2015 GSA Annual Meeting in Baltimore, Maryland, USA (1-4 November 2015)

Paper No. 82-12
Presentation Time: 11:25 AM


MUNOZ, Samuel, Department of Geology & Geophysics, Woods Hole Oceanographic Institution, MS #22, 266 Woods Hole Rd., Woods Hole, MA 02543, semunoz@wisc.edu

Fluvial floods are a major environmental hazard with significant social and economic costs, but how major river systems will respond to projected climatic variability and change remains unclear. Given this uncertainty, a new generation of paleoflood records is being developed using the sedimentary records held in floodplain lakes and depressions to reconstruct the timing, frequency, magnitude, and provenance of flooding over centennial to millennial timescales. Here, I will discuss recent work on paleoflood records from the central Mississippi River, as well as on-going work that aims to create a basin-wide network of paleoflood records.

Particle-size analysis on sediment cores from two oxbow lakes adjacent to the central Mississippi River identified several layers with a distinctively uniform and fine silty texture that is consistent with deposition of the suspended load immediately following inundation of the floodplain during large overbank floods. An analysis of synchronicity using Bayesian age-depth modelling found high likelihoods that all overlapping flood events at the two sites occurred at the same times, confirming that these events resulted from flooding of the Mississippi River. These records show that floods comparable in stage to the largest floods in the instrumental record occurred about once a century for most of the last 2,000 years. However, large floods were suppressed from ca. AD 600-1200, corresponding with the Medieval Climate Anomaly (MCA), when central North America experienced enhanced aridity. It remains unclear whether the MCA is also associated with shifts in the frequency of flooding over other parts of the Mississippi Basin.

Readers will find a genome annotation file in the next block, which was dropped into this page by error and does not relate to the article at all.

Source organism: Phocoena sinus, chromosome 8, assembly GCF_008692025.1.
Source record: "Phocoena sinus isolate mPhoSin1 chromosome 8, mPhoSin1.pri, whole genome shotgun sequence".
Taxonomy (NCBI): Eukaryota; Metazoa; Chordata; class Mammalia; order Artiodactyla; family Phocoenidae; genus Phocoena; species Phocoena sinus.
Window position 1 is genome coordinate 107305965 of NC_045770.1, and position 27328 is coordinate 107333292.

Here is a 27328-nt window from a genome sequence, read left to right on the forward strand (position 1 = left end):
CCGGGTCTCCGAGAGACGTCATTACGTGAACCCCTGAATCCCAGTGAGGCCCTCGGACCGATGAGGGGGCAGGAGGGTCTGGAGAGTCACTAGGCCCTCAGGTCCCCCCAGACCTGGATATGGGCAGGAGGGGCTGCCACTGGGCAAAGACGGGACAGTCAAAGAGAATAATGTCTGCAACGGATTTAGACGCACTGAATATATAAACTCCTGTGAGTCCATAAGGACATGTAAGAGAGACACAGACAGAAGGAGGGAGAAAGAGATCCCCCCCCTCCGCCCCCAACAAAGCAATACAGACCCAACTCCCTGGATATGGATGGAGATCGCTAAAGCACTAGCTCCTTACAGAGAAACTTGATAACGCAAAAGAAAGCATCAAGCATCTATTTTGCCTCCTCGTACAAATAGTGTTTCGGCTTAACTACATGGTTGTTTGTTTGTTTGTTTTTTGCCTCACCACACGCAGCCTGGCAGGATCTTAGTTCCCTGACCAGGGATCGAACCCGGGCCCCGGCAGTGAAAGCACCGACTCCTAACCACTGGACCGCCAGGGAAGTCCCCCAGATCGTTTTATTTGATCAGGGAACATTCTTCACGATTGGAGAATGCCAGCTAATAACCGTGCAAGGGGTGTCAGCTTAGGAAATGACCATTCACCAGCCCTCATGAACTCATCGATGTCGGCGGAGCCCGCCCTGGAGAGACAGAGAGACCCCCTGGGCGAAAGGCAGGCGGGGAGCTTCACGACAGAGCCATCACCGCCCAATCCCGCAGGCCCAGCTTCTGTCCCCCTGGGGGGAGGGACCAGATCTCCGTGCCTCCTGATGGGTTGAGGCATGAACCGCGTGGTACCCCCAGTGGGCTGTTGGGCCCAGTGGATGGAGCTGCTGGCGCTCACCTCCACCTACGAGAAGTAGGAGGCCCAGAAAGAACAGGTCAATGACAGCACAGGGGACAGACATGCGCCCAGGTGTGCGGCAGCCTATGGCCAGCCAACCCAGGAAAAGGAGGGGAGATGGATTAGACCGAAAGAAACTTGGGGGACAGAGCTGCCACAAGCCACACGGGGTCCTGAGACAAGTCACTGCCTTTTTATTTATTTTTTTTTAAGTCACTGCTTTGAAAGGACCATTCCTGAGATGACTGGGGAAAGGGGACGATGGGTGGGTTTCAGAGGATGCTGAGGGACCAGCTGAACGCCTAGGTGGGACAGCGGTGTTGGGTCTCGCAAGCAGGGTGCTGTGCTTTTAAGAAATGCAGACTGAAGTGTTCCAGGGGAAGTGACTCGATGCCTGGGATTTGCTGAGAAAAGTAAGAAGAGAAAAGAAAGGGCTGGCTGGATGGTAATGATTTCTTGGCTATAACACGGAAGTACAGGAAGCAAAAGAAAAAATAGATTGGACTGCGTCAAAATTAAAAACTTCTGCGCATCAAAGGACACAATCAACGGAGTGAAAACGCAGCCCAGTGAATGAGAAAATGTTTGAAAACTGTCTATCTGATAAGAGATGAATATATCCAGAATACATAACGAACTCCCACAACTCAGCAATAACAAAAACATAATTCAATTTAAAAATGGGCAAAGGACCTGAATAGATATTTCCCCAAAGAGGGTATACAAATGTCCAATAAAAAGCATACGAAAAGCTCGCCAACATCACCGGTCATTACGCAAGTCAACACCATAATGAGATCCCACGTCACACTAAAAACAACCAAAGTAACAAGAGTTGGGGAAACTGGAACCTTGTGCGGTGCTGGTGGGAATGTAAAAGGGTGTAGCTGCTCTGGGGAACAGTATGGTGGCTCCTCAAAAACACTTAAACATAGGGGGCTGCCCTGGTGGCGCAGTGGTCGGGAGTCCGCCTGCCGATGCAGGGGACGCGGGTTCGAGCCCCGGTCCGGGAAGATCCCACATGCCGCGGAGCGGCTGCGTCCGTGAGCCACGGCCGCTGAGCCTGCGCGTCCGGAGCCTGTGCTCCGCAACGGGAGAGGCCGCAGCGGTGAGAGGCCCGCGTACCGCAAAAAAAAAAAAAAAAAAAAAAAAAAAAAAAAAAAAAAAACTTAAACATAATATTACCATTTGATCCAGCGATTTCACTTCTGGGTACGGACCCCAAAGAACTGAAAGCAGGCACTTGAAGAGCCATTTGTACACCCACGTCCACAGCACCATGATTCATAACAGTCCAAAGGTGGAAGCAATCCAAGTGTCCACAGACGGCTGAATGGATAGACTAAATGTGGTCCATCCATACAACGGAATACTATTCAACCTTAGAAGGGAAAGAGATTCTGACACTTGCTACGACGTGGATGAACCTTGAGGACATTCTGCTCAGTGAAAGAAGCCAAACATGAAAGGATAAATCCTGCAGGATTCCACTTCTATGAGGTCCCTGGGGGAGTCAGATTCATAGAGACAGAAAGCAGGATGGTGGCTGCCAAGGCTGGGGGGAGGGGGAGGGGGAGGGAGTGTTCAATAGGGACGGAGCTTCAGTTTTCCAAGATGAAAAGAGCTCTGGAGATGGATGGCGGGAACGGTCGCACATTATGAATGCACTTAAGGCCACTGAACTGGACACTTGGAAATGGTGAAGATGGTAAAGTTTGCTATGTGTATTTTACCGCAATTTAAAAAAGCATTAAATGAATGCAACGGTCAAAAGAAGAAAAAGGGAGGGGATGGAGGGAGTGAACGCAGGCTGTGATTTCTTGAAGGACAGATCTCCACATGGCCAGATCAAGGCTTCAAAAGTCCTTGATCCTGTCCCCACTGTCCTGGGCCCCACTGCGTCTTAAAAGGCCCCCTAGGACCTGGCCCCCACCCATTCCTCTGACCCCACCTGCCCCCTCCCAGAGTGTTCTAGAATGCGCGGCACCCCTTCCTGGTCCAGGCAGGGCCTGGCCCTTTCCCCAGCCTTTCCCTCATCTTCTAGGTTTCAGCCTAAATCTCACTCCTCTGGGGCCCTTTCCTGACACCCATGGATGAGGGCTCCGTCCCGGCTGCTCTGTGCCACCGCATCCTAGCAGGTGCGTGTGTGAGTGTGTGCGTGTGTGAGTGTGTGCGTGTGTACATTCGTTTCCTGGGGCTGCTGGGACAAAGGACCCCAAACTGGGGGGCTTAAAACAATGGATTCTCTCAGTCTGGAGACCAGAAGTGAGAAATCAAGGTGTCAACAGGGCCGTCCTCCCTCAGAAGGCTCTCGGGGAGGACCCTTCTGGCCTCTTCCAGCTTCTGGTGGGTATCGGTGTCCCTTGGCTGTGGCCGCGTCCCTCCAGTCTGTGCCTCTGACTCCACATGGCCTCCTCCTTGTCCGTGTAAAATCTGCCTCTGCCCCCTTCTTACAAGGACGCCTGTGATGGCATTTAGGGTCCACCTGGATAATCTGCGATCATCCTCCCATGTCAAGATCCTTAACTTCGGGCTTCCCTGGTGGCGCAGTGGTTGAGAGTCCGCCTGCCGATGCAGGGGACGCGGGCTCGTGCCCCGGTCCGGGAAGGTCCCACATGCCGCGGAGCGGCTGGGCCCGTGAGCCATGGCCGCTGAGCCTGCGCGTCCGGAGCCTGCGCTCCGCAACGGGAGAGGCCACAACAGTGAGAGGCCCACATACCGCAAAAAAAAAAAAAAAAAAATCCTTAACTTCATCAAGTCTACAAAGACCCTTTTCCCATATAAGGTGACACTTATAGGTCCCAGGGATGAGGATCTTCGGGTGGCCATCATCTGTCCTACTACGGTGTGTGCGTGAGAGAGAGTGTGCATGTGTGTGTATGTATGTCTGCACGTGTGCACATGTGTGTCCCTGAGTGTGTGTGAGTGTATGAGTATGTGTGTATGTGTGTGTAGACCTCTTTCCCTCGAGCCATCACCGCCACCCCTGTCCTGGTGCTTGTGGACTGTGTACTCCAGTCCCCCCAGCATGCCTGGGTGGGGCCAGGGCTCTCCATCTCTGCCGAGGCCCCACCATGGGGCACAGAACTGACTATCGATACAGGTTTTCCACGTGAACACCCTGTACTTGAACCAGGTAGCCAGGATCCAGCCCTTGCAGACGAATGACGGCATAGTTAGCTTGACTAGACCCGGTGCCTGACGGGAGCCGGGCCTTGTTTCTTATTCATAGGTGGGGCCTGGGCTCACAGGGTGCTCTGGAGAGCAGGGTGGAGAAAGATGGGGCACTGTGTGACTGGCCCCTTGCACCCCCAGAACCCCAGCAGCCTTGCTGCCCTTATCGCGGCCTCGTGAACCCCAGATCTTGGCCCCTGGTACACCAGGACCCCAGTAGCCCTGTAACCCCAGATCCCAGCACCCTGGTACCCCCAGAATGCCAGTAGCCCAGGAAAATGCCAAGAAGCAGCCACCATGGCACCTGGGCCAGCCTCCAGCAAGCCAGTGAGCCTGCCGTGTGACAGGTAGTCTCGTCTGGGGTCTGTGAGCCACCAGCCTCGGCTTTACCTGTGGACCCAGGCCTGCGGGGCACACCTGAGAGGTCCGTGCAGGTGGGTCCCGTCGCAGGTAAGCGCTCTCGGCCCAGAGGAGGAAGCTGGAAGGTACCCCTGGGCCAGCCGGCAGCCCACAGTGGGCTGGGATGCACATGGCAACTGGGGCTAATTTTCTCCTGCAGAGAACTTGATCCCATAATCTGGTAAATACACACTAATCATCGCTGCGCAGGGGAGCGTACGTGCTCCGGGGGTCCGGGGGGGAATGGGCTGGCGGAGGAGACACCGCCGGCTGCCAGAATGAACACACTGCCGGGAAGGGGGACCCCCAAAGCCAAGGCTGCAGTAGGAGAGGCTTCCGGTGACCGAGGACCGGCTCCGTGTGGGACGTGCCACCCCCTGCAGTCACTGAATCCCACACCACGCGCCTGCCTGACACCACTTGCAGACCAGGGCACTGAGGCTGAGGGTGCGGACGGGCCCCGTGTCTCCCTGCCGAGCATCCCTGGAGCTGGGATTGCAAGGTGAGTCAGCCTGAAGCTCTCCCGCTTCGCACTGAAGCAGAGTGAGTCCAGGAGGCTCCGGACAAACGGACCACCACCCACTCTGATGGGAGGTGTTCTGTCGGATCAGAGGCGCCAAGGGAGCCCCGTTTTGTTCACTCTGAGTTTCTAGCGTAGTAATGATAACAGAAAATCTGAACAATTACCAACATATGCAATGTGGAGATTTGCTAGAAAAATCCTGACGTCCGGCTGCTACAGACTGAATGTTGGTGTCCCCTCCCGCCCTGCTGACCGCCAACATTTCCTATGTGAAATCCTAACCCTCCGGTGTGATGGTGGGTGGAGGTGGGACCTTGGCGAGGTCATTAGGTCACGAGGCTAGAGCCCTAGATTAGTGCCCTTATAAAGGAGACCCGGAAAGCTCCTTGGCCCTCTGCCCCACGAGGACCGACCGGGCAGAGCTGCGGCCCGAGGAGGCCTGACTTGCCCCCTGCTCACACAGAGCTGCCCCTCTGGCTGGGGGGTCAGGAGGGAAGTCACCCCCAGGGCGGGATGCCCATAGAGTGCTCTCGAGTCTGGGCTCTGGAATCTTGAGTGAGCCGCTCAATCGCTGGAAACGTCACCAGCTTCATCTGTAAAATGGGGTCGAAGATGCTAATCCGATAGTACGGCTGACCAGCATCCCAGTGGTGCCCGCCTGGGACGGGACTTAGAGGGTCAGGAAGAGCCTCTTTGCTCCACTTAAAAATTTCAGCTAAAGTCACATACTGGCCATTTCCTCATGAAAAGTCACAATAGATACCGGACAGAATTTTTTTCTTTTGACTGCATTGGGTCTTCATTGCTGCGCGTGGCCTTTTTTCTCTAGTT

Additional sedimentary records from oxbow lakes adjacent to the lower Missouri, Ohio, and Mississippi Rivers are currently being developed to examine long-term spatiotemporal patterns of flooding across the Mississippi Basin. We are exploring the use of additional dating techniques to improve the precision of flood age estimates, as well as alternative proxies to identify floodwater deposits and determine their provenance. Ultimately, this network of paleoflood records will clarify the climatic conditions associated with enhanced flood frequencies in the Mississippi Basin, and improve predictions of hydrological variability for the 21st century.